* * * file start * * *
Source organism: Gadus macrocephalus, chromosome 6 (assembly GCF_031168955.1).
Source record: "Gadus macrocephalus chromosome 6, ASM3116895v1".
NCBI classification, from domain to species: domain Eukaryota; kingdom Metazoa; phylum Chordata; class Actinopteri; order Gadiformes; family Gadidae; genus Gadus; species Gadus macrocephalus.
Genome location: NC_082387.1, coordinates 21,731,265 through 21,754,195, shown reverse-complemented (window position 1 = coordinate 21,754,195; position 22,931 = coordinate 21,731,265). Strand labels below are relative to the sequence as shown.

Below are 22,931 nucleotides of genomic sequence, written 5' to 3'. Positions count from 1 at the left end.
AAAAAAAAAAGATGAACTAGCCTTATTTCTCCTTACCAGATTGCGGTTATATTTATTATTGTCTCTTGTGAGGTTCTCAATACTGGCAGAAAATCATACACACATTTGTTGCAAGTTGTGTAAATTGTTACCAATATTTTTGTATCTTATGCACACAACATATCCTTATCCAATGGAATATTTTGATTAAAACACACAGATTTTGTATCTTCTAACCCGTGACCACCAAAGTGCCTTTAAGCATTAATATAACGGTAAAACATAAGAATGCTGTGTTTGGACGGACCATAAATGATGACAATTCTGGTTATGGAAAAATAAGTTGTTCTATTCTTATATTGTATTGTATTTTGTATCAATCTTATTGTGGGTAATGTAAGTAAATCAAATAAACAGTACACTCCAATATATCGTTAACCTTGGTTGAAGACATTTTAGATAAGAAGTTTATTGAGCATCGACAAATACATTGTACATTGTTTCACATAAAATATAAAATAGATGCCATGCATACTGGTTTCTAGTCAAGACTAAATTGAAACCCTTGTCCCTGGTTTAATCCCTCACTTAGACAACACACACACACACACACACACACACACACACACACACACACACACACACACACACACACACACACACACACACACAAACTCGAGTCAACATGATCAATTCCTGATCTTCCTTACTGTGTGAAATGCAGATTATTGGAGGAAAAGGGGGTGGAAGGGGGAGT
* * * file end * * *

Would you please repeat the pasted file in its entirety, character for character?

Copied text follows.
Source organism: Gadus macrocephalus, chromosome 6 (assembly GCF_031168955.1).
Source record: "Gadus macrocephalus chromosome 6, ASM3116895v1".
NCBI classification, from domain to species: domain Eukaryota; kingdom Metazoa; phylum Chordata; class Actinopteri; order Gadiformes; family Gadidae; genus Gadus; species Gadus macrocephalus.
Genome location: NC_082387.1, coordinates 21,731,265 through 21,754,195, shown reverse-complemented (window position 1 = coordinate 21,754,195; position 22,931 = coordinate 21,731,265). Strand labels below are relative to the sequence as shown.

Below are 22,931 nucleotides of genomic sequence, written 5' to 3'. Positions count from 1 at the left end.
AAAAAAAAAAGATGAACTAGCCTTATTTCTCCTTACCAGATTGCGGTTATATTTATTATTGTCTCTTGTGAGGTTCTCAATACTGGCAGAAAATCATACACACATTTGTTGCAAGTTGTGTAAATTGTTACCAATATTTTTGTATCTTATGCACACAACATATCCTTATCCAATGGAATATTTTGATTAAAACACACAGATTTTGTATCTTCTAACCCGTGACCACCAAAGTGCCTTTAAGCATTAATATAACGGTAAAACATAAGAATGCTGTGTTTGGACGGACCATAAATGATGACAATTCTGGTTATGGAAAAATAAGTTGTTCTATTCTTATATTGTATTGTATTTTGTATCAATCTTATTGTGGGTAATGTAAGTAAATCAAATAAACAGTACACTCCAATATATCGTTAACCTTGGTTGAAGACATTTTAGATAAGAAGTTTATTGAGCATCGACAAATACATTGTACATTGTTTCACATAAAATATAAAATAGATGCCATGCATACTGGTTTCTAGTCAAGACTAAATTGAAACCCTTGTCCCTGGTTTAATCCCTCACTTAGACAACACACACACACACACACACACACACACACACACACACACACACACACACACACACACACACACACACACACACACAAACTCGAGTCAACATGATCAATTCCTGATCTTCCTTACTGTGTGAAATGCAGATTATTGGAGGAAAAGGGGGTGGAAGGGGGAGT